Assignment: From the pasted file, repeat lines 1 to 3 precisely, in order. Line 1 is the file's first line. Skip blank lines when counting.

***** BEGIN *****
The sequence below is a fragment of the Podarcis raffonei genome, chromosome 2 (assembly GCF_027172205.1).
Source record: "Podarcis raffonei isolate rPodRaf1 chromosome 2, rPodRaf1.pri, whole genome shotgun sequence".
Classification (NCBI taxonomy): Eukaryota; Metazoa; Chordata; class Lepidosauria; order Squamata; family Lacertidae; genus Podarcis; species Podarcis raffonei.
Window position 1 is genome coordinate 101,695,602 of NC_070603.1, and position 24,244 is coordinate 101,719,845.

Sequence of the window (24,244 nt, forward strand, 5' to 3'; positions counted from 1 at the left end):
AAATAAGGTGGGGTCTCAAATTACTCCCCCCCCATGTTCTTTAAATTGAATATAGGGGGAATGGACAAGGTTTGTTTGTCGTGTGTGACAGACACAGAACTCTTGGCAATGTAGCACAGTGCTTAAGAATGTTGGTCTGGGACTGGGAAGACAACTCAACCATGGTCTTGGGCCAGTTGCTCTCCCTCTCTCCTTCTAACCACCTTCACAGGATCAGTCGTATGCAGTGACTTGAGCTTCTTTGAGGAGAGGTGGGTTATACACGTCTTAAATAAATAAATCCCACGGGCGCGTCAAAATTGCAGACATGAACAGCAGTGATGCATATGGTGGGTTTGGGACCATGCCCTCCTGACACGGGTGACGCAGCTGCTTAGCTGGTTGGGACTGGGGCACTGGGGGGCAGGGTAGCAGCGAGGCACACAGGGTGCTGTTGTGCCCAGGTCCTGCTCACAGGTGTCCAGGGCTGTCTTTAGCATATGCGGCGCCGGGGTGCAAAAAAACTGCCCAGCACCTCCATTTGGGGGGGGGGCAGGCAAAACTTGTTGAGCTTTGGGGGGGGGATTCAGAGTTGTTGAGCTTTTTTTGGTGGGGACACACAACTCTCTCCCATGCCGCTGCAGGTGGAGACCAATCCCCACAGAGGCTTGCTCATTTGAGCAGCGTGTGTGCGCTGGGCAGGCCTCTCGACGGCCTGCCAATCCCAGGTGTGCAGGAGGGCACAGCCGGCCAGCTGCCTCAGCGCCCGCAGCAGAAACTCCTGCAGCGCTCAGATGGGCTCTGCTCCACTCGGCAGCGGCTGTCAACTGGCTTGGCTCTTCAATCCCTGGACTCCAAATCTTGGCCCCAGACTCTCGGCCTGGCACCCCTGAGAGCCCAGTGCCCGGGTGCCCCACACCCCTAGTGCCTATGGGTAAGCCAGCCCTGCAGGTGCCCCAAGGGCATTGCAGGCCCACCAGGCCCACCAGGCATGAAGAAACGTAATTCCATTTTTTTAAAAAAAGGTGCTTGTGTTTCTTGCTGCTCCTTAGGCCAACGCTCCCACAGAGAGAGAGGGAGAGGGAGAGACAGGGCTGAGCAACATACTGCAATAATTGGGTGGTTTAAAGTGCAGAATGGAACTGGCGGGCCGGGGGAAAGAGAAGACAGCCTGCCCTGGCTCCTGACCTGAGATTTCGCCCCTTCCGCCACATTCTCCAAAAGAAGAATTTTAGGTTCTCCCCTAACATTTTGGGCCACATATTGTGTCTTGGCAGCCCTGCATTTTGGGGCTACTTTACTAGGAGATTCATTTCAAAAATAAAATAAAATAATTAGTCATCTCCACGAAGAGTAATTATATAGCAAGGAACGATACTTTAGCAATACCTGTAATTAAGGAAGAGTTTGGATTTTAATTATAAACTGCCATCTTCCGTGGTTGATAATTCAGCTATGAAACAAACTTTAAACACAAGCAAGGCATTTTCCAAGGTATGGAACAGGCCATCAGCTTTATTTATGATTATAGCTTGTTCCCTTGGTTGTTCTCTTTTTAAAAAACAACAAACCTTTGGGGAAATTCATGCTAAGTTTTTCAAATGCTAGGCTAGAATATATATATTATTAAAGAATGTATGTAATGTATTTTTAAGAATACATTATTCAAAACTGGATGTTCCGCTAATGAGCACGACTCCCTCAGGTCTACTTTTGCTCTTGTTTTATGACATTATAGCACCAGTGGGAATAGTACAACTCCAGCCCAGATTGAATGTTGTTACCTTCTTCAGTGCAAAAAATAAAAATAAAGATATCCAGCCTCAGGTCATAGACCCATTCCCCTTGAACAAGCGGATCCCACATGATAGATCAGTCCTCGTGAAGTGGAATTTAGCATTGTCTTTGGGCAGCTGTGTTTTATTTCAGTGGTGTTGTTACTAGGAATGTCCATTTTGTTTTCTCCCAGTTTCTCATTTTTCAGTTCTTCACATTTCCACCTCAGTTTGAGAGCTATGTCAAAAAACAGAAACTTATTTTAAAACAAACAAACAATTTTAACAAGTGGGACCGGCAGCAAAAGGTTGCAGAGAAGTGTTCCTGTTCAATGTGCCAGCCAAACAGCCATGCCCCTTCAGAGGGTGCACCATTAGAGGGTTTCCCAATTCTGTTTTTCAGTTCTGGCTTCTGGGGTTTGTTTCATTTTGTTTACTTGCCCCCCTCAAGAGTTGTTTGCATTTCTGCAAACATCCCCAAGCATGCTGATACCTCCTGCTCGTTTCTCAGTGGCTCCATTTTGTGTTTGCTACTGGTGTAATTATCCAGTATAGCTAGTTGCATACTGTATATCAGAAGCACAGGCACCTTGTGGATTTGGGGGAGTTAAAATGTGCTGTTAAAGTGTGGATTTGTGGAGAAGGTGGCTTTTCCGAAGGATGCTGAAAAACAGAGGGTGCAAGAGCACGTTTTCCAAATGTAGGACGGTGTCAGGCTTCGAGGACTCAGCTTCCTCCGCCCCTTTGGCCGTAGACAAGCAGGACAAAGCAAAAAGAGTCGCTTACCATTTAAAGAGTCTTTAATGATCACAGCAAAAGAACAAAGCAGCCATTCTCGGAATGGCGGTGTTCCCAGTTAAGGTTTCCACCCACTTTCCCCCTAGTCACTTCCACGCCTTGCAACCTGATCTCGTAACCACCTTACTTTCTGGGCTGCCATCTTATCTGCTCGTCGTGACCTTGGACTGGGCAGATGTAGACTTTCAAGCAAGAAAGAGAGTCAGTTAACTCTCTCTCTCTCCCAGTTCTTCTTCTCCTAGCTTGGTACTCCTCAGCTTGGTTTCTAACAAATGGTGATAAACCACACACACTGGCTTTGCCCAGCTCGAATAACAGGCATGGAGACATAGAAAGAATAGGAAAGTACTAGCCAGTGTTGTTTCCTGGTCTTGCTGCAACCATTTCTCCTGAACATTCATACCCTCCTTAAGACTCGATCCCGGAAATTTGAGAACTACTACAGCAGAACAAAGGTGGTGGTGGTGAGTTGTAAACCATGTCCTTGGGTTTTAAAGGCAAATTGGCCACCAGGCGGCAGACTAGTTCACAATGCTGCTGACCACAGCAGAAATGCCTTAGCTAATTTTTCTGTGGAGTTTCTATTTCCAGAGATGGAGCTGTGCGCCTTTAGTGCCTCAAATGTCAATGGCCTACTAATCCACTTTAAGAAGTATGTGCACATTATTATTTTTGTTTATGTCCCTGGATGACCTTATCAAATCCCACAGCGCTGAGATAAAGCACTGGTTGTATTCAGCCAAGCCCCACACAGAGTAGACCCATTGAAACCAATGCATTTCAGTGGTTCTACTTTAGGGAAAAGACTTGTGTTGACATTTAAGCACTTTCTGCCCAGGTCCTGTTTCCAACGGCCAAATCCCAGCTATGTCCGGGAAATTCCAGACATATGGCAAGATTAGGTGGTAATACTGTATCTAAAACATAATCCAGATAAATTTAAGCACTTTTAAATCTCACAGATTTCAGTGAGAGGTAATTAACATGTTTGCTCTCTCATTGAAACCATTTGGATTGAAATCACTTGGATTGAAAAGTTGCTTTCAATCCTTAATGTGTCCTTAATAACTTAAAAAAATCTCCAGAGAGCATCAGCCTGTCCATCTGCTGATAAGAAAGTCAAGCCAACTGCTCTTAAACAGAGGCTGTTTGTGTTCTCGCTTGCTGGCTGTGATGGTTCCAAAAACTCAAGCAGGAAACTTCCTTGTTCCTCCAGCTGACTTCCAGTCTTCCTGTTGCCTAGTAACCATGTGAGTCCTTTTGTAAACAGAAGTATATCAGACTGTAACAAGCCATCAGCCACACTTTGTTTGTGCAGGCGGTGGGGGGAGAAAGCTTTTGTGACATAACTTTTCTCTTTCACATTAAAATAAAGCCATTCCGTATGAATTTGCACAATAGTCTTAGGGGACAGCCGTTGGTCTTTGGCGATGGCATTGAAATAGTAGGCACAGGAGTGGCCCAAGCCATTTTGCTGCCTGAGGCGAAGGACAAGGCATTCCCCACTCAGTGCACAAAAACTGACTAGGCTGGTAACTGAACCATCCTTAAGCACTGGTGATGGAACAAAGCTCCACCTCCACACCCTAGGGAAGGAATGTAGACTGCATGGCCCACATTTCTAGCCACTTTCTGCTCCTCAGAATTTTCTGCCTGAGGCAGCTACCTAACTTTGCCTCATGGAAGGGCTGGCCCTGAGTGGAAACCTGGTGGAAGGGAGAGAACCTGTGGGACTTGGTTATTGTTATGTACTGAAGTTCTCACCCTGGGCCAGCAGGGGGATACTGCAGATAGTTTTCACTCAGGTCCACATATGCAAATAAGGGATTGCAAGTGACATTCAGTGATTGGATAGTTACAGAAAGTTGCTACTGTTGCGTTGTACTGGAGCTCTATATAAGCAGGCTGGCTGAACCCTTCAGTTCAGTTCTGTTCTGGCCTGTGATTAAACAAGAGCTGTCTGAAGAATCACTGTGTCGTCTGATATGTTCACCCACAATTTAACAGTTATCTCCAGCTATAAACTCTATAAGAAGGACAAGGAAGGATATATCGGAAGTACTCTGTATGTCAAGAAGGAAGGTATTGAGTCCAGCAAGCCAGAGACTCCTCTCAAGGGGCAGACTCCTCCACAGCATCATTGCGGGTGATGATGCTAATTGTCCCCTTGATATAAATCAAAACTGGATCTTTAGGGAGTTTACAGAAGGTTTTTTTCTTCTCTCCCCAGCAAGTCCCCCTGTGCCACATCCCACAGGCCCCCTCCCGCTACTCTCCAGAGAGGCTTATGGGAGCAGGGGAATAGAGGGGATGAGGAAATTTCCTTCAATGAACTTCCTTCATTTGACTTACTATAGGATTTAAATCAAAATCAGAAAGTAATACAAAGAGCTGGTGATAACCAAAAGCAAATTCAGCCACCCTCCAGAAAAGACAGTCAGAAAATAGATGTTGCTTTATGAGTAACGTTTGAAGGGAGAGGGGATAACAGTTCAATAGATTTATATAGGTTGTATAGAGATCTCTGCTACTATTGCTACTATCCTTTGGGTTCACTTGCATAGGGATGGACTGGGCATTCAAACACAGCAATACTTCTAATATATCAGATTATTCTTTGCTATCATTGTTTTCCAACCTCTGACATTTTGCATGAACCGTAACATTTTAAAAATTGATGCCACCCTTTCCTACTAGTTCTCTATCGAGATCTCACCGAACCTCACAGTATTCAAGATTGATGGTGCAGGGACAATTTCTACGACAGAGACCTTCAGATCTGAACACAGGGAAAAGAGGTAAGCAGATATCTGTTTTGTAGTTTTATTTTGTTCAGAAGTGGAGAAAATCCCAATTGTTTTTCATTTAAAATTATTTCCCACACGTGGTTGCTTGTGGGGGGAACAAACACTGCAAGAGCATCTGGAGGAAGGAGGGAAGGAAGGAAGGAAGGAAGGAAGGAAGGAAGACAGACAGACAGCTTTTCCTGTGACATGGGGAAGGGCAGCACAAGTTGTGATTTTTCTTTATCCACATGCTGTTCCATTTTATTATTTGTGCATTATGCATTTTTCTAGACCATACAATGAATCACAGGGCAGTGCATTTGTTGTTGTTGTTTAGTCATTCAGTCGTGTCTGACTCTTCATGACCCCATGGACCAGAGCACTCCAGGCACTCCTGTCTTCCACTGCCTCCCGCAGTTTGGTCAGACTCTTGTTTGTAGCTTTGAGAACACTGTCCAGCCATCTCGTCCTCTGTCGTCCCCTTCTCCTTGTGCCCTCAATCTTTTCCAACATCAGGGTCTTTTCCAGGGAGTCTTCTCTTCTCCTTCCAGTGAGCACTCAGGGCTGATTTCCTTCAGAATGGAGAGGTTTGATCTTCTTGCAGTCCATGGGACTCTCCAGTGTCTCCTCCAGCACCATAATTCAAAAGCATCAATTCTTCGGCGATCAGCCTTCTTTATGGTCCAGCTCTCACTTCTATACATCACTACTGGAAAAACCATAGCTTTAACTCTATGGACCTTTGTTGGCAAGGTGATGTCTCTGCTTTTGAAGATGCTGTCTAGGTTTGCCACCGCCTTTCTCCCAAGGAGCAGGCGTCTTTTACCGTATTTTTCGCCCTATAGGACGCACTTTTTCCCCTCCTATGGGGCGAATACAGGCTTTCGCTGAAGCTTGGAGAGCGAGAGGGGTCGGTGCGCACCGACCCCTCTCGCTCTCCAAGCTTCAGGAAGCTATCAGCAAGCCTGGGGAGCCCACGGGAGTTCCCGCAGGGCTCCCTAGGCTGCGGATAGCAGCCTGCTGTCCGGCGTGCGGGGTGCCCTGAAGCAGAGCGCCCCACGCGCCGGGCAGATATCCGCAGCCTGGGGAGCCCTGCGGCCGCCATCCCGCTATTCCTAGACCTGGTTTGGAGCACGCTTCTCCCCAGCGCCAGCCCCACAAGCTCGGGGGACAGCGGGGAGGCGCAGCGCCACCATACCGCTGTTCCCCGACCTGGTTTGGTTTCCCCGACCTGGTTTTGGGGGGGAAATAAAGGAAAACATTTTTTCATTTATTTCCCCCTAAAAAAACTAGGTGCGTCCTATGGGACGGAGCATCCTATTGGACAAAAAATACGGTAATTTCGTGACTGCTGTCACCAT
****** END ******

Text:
The sequence below is a fragment of the Podarcis raffonei genome, chromosome 2 (assembly GCF_027172205.1).
Source record: "Podarcis raffonei isolate rPodRaf1 chromosome 2, rPodRaf1.pri, whole genome shotgun sequence".
Classification (NCBI taxonomy): Eukaryota; Metazoa; Chordata; class Lepidosauria; order Squamata; family Lacertidae; genus Podarcis; species Podarcis raffonei.